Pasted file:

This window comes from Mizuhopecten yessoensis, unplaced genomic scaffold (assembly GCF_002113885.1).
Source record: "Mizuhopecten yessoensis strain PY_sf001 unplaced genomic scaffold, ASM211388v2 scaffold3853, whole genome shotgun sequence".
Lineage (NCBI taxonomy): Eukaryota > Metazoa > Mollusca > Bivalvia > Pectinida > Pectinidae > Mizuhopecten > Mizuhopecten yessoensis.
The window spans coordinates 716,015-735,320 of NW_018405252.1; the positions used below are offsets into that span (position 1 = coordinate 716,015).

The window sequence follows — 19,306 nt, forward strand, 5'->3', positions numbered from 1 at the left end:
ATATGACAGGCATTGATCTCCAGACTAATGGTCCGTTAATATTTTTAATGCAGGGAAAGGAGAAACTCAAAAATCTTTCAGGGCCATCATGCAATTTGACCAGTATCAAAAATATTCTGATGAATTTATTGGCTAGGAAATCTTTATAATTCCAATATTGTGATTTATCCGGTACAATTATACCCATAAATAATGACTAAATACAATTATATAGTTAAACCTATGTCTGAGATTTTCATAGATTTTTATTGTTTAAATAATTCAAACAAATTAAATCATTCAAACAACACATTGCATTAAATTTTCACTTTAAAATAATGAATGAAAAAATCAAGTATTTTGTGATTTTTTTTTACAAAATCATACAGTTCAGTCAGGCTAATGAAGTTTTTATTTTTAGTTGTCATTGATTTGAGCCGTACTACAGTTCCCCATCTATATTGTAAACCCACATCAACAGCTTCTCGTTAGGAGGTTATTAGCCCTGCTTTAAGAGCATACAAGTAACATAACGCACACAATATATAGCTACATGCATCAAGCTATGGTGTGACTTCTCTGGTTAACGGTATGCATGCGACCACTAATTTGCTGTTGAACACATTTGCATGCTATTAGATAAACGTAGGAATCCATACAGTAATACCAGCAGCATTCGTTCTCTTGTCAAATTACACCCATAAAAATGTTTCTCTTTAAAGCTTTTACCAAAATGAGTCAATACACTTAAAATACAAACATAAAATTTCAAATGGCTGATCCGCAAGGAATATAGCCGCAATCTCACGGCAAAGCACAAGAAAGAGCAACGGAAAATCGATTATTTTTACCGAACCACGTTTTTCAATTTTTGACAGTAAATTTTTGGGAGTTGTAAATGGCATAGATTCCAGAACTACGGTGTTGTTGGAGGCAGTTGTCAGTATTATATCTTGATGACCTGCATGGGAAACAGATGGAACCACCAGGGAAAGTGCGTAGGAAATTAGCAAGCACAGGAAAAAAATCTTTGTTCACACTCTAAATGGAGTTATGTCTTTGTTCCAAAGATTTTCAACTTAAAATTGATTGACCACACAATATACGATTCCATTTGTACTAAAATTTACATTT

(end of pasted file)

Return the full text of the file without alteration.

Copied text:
This window comes from Mizuhopecten yessoensis, unplaced genomic scaffold (assembly GCF_002113885.1).
Source record: "Mizuhopecten yessoensis strain PY_sf001 unplaced genomic scaffold, ASM211388v2 scaffold3853, whole genome shotgun sequence".
Lineage (NCBI taxonomy): Eukaryota > Metazoa > Mollusca > Bivalvia > Pectinida > Pectinidae > Mizuhopecten > Mizuhopecten yessoensis.
The window spans coordinates 716,015-735,320 of NW_018405252.1; the positions used below are offsets into that span (position 1 = coordinate 716,015).

The window sequence follows — 19,306 nt, forward strand, 5'->3', positions numbered from 1 at the left end:
ATATGACAGGCATTGATCTCCAGACTAATGGTCCGTTAATATTTTTAATGCAGGGAAAGGAGAAACTCAAAAATCTTTCAGGGCCATCATGCAATTTGACCAGTATCAAAAATATTCTGATGAATTTATTGGCTAGGAAATCTTTATAATTCCAATATTGTGATTTATCCGGTACAATTATACCCATAAATAATGACTAAATACAATTATATAGTTAAACCTATGTCTGAGATTTTCATAGATTTTTATTGTTTAAATAATTCAAACAAATTAAATCATTCAAACAACACATTGCATTAAATTTTCACTTTAAAATAATGAATGAAAAAATCAAGTATTTTGTGATTTTTTTTTACAAAATCATACAGTTCAGTCAGGCTAATGAAGTTTTTATTTTTAGTTGTCATTGATTTGAGCCGTACTACAGTTCCCCATCTATATTGTAAACCCACATCAACAGCTTCTCGTTAGGAGGTTATTAGCCCTGCTTTAAGAGCATACAAGTAACATAACGCACACAATATATAGCTACATGCATCAAGCTATGGTGTGACTTCTCTGGTTAACGGTATGCATGCGACCACTAATTTGCTGTTGAACACATTTGCATGCTATTAGATAAACGTAGGAATCCATACAGTAATACCAGCAGCATTCGTTCTCTTGTCAAATTACACCCATAAAAATGTTTCTCTTTAAAGCTTTTACCAAAATGAGTCAATACACTTAAAATACAAACATAAAATTTCAAATGGCTGATCCGCAAGGAATATAGCCGCAATCTCACGGCAAAGCACAAGAAAGAGCAACGGAAAATCGATTATTTTTACCGAACCACGTTTTTCAATTTTTGACAGTAAATTTTTGGGAGTTGTAAATGGCATAGATTCCAGAACTACGGTGTTGTTGGAGGCAGTTGTCAGTATTATATCTTGATGACCTGCATGGGAAACAGATGGAACCACCAGGGAAAGTGCGTAGGAAATTAGCAAGCACAGGAAAAAAATCTTTGTTCACACTCTAAATGGAGTTATGTCTTTGTTCCAAAGATTTTCAACTTAAAATTGATTGACCACACAATATACGATTCCATTTGTACTAAAATTTACATTT